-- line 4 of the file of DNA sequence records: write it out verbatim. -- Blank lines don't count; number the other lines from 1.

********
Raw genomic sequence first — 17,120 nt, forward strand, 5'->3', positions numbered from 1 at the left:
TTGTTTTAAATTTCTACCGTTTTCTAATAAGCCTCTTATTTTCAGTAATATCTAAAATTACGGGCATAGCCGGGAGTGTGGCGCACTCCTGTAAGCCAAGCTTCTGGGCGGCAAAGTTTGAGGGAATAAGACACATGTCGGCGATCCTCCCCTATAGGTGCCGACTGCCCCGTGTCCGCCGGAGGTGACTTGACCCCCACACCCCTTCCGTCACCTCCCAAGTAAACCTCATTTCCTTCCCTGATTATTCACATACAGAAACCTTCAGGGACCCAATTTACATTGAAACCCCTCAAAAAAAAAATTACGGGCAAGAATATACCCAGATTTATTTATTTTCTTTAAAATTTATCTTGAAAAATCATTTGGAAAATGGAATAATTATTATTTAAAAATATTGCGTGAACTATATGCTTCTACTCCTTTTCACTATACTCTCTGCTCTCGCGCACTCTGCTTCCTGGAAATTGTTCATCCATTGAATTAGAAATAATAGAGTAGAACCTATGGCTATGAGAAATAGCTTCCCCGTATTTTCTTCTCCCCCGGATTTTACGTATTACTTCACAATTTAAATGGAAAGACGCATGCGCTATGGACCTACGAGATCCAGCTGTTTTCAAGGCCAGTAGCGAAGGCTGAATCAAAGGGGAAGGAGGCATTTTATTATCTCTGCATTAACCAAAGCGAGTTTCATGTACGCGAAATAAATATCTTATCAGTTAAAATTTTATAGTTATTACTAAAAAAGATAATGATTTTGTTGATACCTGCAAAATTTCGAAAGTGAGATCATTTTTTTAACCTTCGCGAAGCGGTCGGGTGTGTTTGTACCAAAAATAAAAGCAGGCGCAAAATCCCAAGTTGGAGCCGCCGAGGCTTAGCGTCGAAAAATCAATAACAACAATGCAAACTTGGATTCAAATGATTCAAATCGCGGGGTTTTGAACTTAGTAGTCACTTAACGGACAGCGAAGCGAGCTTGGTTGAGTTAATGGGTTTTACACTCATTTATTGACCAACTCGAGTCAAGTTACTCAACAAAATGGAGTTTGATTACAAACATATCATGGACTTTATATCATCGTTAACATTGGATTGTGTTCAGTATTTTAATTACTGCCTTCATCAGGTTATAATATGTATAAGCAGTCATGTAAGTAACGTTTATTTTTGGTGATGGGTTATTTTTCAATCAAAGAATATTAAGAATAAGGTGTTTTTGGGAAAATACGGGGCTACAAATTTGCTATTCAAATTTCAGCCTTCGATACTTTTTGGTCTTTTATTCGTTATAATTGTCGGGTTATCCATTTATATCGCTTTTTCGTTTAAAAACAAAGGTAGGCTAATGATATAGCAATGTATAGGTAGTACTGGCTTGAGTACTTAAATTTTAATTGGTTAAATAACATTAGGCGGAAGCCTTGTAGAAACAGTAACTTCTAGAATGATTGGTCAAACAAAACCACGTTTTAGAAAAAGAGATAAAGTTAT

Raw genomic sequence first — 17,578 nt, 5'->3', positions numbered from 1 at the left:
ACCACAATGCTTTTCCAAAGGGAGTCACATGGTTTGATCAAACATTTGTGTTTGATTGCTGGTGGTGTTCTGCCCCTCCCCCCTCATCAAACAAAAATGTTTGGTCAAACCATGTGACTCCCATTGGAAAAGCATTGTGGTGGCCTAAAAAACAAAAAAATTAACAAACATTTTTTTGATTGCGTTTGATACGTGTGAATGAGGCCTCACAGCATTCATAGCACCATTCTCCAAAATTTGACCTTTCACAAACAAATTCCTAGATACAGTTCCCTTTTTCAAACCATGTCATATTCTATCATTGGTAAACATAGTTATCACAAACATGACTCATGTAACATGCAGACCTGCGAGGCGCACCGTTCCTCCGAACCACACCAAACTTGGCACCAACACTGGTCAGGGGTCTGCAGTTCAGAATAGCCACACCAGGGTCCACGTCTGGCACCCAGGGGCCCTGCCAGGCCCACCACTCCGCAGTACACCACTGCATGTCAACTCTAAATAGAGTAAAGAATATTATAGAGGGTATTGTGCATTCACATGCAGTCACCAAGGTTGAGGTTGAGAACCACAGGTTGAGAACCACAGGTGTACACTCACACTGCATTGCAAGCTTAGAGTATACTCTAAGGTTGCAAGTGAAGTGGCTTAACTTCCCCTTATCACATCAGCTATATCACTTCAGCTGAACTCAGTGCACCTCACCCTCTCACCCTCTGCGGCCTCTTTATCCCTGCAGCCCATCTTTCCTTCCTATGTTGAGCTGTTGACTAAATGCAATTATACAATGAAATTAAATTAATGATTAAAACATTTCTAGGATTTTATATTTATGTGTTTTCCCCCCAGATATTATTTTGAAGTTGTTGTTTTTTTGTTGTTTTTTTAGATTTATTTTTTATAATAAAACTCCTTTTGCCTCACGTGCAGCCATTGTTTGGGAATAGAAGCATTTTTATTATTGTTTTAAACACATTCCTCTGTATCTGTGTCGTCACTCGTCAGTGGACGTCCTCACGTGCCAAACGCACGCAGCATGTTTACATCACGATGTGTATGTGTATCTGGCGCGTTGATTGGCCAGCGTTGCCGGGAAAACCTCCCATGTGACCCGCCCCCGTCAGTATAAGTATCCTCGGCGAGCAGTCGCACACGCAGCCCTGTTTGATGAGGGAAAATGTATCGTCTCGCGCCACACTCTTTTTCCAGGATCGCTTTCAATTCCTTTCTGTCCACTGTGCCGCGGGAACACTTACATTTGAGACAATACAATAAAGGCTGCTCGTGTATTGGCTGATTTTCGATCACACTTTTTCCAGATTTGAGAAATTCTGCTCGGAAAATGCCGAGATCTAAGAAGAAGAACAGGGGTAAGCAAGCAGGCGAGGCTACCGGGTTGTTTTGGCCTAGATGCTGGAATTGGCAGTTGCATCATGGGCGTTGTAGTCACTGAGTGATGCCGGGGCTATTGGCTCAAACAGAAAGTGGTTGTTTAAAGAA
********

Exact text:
ACCACAATGCTTTTCCAAAGGGAGTCACATGGTTTGATCAAACATTTGTGTTTGATTGCTGGTGGTGTTCTGCCCCTCCCCCCTCATCAAACAAAAATGTTTGGTCAAACCATGTGACTCCCATTGGAAAAGCATTGTGGTGGCCTAAAAAACAAAAAAATTAACAAACATTTTTTTGATTGCGTTTGATACGTGTGAATGAGGCCTCACAGCATTCATAGCACCATTCTCCAAAATTTGACCTTTCACAAACAAATTCCTAGATACAGTTCCCTTTTTCAAACCATGTCATATTCTATCATTGGTAAACATAGTTATCACAAACATGACTCATGTAACATGCAGACCTGCGAGGCGCACCGTTCCTCCGAACCACACCAAACTTGGCACCAACACTGGTCAGGGGTCTGCAGTTCAGAATAGCCACACCAGGGTCCACGTCTGGCACCCAGGGGCCCTGCCAGGCCCACCACTCCGCAGTACACCACTGCATGTCAACTCTAAATAGAGTAAAGAATATTATAGAGGGTATTGTGCATTCACATGCAGTCACCAAGGTTGAGGTTGAGAACCACAGGTTGAGAACCACAGGTGTACACTCACACTGCATTGCAAGCTTAGAGTATACTCTAAGGTTGCAAGTGAAGTGGCTTAACTTCCCCTTATCACATCAGCTATATCACTTCAGCTGAACTCAGTGCACCTCACCCTCTCACCCTCTGCGGCCTCTTTATCCCTGCAGCCCATCTTTCCTTCCTATGTTGAGCTGTTGACTAAATGCAATTATACAATGAAATTAAATTAATGATTAAAACATTTCTAGGATTTTATATTTATGTGTTTTCCCCCCAGATATTATTTTGAAGTTGTTGTTTTTTTGTTGTTTTTTTAGATTTATTTTTTATAATAAAACTCCTTTTGCCTCACGTGCAGCCATTGTTTGGGAATAGAAGCATTTTTATTATTGTTTTAAACACATTCCTCTGTATCTGTGTCGTCACTCGTCAGTGGACGTCCTCACGTGCCAAACGCACGCAGCATGTTTACATCACGATGTGTATGTGTATCTGGCGCGTTGATTGGCCAGCGTTGCCGGGAAAACCTCCCATGTGACCCGCCCCCGTCAGTATAAGTATCCTCGGCGAGCAGTCGCACACGCAGCCCTGTTTGATGAGGGAAAATGTATCGTCTCGCGCCACACTCTTTTTCCAGGATCGCTTTCAATTCCTTTCTGTCCACTGTGCCGCGGGAACACTTACATTTGAGACAATACAATAAAGGCTGCTCGTGTATTGGCTGATTTTCGATCACACTTTTTCCAGATTTGAGAAATTCTGCTCGGAAAATGCCGAGATCTAAGAAGAAGAACAGGGGTAAGCAAGCAGGCGAGGCTACCGGGTTGTTTTGGCCTAGATGCTGGAATTGGCAGTTGCATCATGGGCGTTGTAGTCACTGAGTGATGCCGGGGCTATTGGCTCAAACAGAAAGTGGTTGTTTAAAGAA